{
      label: 'Minimize',
      accelerator: 'CmdOrCtrl+M',
      role: 'minimize'
    },
    {
      label: 'Zoom',
      role: 'zoom'
    },
    {
      type: 'separator'
    },
    {
      label: 'Bring All to Front',
      role: 'front'
    }
  ]
}

const menu = Menu.buildFromTemplate(template)
Menu.setApplicationMenu(menu)

In the example above we have created a menu item and appointed him as the application menu using the method Menu.setApplicationMenu (menu). You can create shortcuts to invoke commands using combinations of universal names for both Windows and for MacOS, like CmdOrCtrl and so on. The menu also can be built with the help of a special class of MenuItem, which offers more flexibility to configure the behavior of events and functions of the menu item.

Debugging applications

During the development process you often need to debug the application, fix the errors and carry out any inspection of the code. The Chromium integrated Developer Tools that will work with the code in runtime, it will allow you to debug the same way as if you were doing it in the usual browser.

In order to open the developer tools is enough to select the item at the top of the application menu bar or press the shortcut key Ctrl + Shift + i

Auto-updates

One interesting feature of this framework is the presence of built-in capabilities to perform automatic updates. I was able to expand effortlessly electron-release-server, is the server to download updates that supports releases for different operating systems. The server can be deployed in minutes and set up a production environment for one to two hours. You can find it in the repository GitHub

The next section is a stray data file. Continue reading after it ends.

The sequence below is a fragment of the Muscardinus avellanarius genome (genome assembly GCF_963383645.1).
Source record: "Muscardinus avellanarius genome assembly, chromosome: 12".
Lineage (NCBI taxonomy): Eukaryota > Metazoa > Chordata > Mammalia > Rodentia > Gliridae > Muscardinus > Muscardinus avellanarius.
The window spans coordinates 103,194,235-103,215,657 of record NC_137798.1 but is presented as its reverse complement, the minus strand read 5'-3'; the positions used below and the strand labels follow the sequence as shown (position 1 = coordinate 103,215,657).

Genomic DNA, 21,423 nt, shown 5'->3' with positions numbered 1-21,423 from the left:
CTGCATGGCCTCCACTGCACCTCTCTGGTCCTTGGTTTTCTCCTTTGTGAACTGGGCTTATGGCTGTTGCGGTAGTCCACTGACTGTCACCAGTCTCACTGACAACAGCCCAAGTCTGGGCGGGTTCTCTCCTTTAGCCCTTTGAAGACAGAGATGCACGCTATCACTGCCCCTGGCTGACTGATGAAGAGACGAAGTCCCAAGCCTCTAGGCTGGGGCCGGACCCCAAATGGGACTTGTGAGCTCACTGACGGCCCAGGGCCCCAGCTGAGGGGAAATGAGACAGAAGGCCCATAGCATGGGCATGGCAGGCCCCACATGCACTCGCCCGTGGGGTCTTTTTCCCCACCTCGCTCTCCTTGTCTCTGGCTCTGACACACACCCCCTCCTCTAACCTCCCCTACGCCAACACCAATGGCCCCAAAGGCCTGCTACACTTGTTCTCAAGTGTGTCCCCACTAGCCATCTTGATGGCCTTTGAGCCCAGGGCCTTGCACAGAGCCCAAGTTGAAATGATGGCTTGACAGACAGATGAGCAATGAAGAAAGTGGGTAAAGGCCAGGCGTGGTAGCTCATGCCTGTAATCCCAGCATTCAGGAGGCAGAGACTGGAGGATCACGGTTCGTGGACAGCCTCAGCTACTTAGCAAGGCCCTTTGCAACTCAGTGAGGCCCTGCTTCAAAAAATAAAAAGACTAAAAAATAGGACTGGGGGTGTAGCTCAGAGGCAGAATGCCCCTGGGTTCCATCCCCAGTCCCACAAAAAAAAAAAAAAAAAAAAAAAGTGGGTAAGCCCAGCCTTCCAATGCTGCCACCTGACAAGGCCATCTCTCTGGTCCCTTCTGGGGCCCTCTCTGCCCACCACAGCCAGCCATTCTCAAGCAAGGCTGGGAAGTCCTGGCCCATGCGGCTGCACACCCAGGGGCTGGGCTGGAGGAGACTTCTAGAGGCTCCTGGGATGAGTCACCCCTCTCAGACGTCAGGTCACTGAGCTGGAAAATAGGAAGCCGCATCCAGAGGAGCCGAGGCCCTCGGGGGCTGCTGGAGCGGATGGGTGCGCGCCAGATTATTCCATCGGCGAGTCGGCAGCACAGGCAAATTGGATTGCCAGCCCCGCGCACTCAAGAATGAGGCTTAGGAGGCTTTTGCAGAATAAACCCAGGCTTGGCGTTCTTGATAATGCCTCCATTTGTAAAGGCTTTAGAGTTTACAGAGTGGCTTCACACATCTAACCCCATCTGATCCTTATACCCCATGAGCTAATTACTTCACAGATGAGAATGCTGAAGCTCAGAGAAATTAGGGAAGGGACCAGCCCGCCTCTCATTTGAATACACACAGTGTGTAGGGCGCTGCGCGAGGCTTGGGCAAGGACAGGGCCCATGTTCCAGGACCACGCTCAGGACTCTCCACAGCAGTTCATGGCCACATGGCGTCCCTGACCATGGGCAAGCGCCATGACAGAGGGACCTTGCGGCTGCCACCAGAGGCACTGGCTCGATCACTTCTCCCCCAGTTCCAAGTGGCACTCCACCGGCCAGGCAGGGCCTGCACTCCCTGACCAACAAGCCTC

Security of code

In order to secure the commercial code of the application is recommended to write the native module to compile NodeJs on any language, such as C++, Go, C#. Next to this module can be used a variety of obfuscation, cryptography, and other protection to the attacker had not been able explore the code of your application and change its bytecode.

Since we are in the application engine NodeJS, then we can easily connect it to the native modules and to implement our application API calls from JS to this compiled module. Methods of creating tamper-proof compiled code can be found in sufficient quantities on the Internet.

Conclusion

Of course, that this framework is not limited. He has a lot of features to work with http requests, to obtain information about the system, work with files, clipboard, and more.

Try it and you will understand that to create applications on this framework, a pleasure not only from the simplicity and speed, but also opens up new possibilities for the realization of all your ideas

Creating a cross-platform stand-alone applications on Node.js [part 1]